Students and Big Rapids residents now have a cheaper and more available health care option.
Spectrum Health announced in a press release that a walk-in clinic that will be located in the Medical Arts Building, 650 Linden St., which is adjacent to Big Rapids Hospital, opened April 2. The clinic will treat less serious health needs and if patients require lab work done or an x-ray, they can access those services across the street at the emergency room.
Ferris pre-pharmacy sophomore Josie Curtis said that the clinic will be nice because it provides care for those with less urgent needs that are often an inconvenience for an emergency room.
“You’re taking up the physician’s time when something so simple as an urgent care or a care clinic could take care of your problems so easily,” Curtis said. “You’re waiting with all those people who have more urgent problems than yours — not disregarding your health — but it’s an inconvenience for the physician and it’s an inconvenience for the patient.”
The Spectrum Health staff are optimistic about the success of the clinic that will be less expensive than a visit to the emergency room.
“The walk-in clinic provides our community an affordable way to receive immediate care when patients aren’t able to see their primary care doctor,” hospital President Mary K. Van- Driel said. “This reduces wait times and helps patients avoid higher co-pays that come with an emergency room visit. This new access option for less serious ailments has the additional benefit of giving our emergency staff more time to focus on patients needing emergency care.”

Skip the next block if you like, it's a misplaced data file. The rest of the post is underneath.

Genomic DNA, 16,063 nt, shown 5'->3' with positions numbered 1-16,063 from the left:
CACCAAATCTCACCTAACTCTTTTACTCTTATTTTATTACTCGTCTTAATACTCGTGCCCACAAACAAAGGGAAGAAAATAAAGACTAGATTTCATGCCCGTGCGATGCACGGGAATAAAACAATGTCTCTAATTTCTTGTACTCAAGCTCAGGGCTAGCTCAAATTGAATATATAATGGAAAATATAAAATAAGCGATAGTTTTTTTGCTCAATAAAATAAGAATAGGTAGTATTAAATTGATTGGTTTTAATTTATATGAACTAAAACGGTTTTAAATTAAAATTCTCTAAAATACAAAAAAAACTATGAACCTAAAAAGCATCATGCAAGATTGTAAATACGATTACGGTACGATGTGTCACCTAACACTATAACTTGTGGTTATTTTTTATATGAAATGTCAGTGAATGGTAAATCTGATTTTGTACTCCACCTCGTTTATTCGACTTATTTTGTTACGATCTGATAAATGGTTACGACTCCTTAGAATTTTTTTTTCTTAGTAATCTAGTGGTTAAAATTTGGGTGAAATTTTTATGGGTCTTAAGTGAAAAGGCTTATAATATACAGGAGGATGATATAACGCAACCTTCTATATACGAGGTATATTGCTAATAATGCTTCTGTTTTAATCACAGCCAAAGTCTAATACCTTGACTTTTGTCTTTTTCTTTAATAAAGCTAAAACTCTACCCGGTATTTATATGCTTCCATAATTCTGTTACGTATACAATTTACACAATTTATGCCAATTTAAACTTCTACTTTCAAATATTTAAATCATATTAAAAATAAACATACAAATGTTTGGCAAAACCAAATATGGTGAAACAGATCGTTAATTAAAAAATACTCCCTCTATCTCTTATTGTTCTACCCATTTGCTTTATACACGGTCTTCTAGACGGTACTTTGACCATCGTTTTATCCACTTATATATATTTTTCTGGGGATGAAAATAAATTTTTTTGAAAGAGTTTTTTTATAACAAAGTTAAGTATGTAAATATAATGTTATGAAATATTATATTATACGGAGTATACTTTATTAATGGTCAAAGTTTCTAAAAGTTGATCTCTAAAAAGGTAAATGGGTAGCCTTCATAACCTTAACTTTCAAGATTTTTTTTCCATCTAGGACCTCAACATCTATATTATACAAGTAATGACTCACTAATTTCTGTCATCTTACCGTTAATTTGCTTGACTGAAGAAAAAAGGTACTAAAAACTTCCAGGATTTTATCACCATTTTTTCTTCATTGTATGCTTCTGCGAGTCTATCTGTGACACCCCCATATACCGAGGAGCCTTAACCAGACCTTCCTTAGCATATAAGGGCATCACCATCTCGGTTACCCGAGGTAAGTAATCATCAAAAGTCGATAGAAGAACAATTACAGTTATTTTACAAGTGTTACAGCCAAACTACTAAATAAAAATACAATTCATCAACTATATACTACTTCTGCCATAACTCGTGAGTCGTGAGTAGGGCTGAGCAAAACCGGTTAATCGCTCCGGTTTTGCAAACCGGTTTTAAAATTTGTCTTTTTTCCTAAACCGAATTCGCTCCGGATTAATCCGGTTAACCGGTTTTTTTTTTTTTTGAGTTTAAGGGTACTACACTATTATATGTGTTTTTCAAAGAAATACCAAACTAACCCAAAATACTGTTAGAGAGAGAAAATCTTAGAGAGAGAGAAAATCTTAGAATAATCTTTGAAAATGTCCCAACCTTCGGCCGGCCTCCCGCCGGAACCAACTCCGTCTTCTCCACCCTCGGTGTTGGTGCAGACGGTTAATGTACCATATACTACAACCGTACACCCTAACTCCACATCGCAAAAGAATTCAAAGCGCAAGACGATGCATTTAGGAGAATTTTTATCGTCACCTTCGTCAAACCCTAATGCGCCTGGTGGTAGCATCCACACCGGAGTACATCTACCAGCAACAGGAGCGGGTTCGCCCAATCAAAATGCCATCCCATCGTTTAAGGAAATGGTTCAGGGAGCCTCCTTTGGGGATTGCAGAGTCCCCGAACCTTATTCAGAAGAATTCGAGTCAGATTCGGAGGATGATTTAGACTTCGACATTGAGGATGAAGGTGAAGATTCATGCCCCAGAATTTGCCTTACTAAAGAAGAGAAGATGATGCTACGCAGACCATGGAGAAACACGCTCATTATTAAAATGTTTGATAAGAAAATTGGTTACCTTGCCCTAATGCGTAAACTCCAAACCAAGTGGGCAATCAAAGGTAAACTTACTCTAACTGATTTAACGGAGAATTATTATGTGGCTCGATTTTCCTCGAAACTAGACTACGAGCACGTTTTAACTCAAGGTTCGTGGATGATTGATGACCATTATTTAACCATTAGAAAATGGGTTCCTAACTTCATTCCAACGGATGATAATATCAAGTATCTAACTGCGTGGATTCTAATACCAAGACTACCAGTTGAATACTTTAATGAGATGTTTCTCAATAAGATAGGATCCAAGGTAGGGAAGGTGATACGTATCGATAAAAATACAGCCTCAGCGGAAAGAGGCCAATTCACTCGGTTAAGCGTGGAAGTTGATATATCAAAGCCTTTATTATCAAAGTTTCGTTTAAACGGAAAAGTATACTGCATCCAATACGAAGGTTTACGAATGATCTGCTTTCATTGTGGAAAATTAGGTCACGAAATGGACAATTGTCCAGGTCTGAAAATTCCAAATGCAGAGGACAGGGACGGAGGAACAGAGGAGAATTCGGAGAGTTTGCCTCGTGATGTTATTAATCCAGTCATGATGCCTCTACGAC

The clinic’s hours will be 8 a.m. to 8 p.m., and there is a plan to add weekend hours at a later date, according to the press release. Many students said they think Big Rapids needs a clinic that is open on the weekends, including Ferris psychology freshman Bri Billman, who said that students need a more affordable option on the weekends.
Ferris social work freshman Megan Boyd agreed with Billman, as she had Bronchitis earlier this year and needed care on a weekend and had to go to the emergency room. Curtis echoed the desire for weekend hours, even if they are limited.
“It would be nice, because even though it’s not that serious, I still need urgent care,” Boyd said.
Students have said they are happy that the clinic has later hours, especially because of Birkam’s limited hours during the week. Boyd also said what students have to do to get an appointment at Birkam is “a little outrageous” as well.
“My Mondays, I have classes from 9 a.m. to 9 p.m., so I’m hopping from one place to another,” Curtis said. “It’s just hard that you can’t just go in. You finally get a free second that you might have not had because your class got out early or something but you still can’t go in because you need to have an appointment or they’ll make you wait.”
Ferris Director of Health Services Lindsay Barber expressed excitement for the new urgent care.
“At Birkam Health Center, we are looking forward to the new Urgent Care Clinic by Spectrum. We feel this facility will offer our students greater access to be seen for urgent health concerns after hours when we are not available,” Barber said. “It is important to remember that Birkam Health Center is not an urgent care. Urgent care centers practice medicine differently. [Birkam Health Center] is equivocal to a primary care or family medicine health center. We concentrate on each patient as a whole and make medical decisions effecting their overall healthcare for the entire life. Birkam Health Center offers services such as preventative care, wellness visits, women’s health and contraception and medication management, which you are less likely to find at an urgent care center.”
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